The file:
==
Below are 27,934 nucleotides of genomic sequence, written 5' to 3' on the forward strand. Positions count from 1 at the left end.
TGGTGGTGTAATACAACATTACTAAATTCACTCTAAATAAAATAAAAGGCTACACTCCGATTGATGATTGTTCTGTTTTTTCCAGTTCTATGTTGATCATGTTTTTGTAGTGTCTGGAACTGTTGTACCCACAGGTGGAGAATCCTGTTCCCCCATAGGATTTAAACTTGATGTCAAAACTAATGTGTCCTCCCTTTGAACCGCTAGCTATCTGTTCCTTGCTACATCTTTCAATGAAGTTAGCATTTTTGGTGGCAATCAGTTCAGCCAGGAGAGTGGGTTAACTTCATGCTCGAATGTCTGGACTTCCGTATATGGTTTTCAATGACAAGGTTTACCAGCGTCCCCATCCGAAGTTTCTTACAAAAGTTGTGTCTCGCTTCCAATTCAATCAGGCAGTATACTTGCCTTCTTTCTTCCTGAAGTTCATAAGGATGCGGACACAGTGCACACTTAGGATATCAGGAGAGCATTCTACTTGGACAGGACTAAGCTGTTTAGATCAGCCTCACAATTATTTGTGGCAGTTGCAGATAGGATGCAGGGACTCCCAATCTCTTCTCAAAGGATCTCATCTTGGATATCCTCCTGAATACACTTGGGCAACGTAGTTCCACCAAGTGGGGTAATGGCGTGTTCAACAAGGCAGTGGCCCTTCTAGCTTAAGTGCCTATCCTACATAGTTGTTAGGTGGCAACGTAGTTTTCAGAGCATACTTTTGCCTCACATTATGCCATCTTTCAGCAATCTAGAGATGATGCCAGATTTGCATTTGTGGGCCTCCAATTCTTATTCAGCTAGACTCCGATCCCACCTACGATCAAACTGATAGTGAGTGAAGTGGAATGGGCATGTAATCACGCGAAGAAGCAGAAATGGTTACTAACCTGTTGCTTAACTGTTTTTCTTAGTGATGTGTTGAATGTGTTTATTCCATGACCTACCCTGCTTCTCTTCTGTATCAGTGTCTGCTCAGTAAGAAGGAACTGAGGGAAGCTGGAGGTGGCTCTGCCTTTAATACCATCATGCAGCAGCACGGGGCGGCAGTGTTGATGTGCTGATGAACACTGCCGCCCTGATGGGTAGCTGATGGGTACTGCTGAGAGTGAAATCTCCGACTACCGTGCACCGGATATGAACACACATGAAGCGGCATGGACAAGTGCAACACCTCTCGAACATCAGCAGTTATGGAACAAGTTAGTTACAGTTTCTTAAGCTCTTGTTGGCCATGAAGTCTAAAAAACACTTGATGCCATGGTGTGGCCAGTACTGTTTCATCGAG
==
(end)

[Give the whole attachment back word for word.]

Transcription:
Below are 27,934 nucleotides of genomic sequence, written 5' to 3' on the forward strand. Positions count from 1 at the left end.
TGGTGGTGTAATACAACATTACTAAATTCACTCTAAATAAAATAAAAGGCTACACTCCGATTGATGATTGTTCTGTTTTTTCCAGTTCTATGTTGATCATGTTTTTGTAGTGTCTGGAACTGTTGTACCCACAGGTGGAGAATCCTGTTCCCCCATAGGATTTAAACTTGATGTCAAAACTAATGTGTCCTCCCTTTGAACCGCTAGCTATCTGTTCCTTGCTACATCTTTCAATGAAGTTAGCATTTTTGGTGGCAATCAGTTCAGCCAGGAGAGTGGGTTAACTTCATGCTCGAATGTCTGGACTTCCGTATATGGTTTTCAATGACAAGGTTTACCAGCGTCCCCATCCGAAGTTTCTTACAAAAGTTGTGTCTCGCTTCCAATTCAATCAGGCAGTATACTTGCCTTCTTTCTTCCTGAAGTTCATAAGGATGCGGACACAGTGCACACTTAGGATATCAGGAGAGCATTCTACTTGGACAGGACTAAGCTGTTTAGATCAGCCTCACAATTATTTGTGGCAGTTGCAGATAGGATGCAGGGACTCCCAATCTCTTCTCAAAGGATCTCATCTTGGATATCCTCCTGAATACACTTGGGCAACGTAGTTCCACCAAGTGGGGTAATGGCGTGTTCAACAAGGCAGTGGCCCTTCTAGCTTAAGTGCCTATCCTACATAGTTGTTAGGTGGCAACGTAGTTTTCAGAGCATACTTTTGCCTCACATTATGCCATCTTTCAGCAATCTAGAGATGATGCCAGATTTGCATTTGTGGGCCTCCAATTCTTATTCAGCTAGACTCCGATCCCACCTACGATCAAACTGATAGTGAGTGAAGTGGAATGGGCATGTAATCACGCGAAGAAGCAGAAATGGTTACTAACCTGTTGCTTAACTGTTTTTCTTAGTGATGTGTTGAATGTGTTTATTCCATGACCTACCCTGCTTCTCTTCTGTATCAGTGTCTGCTCAGTAAGAAGGAACTGAGGGAAGCTGGAGGTGGCTCTGCCTTTAATACCATCATGCAGCAGCACGGGGCGGCAGTGTTGATGTGCTGATGAACACTGCCGCCCTGATGGGTAGCTGATGGGTACTGCTGAGAGTGAAATCTCCGACTACCGTGCACCGGATATGAACACACATGAAGCGGCATGGACAAGTGCAACACCTCTCGAACATCAGCAGTTATGGAACAAGTTAGTTACAGTTTCTTAAGCTCTTGTTGGCCATGAAGTCTAAAAAACACTTGATGCCATGGTGTGGCCAGTACTGTTTCATCGAG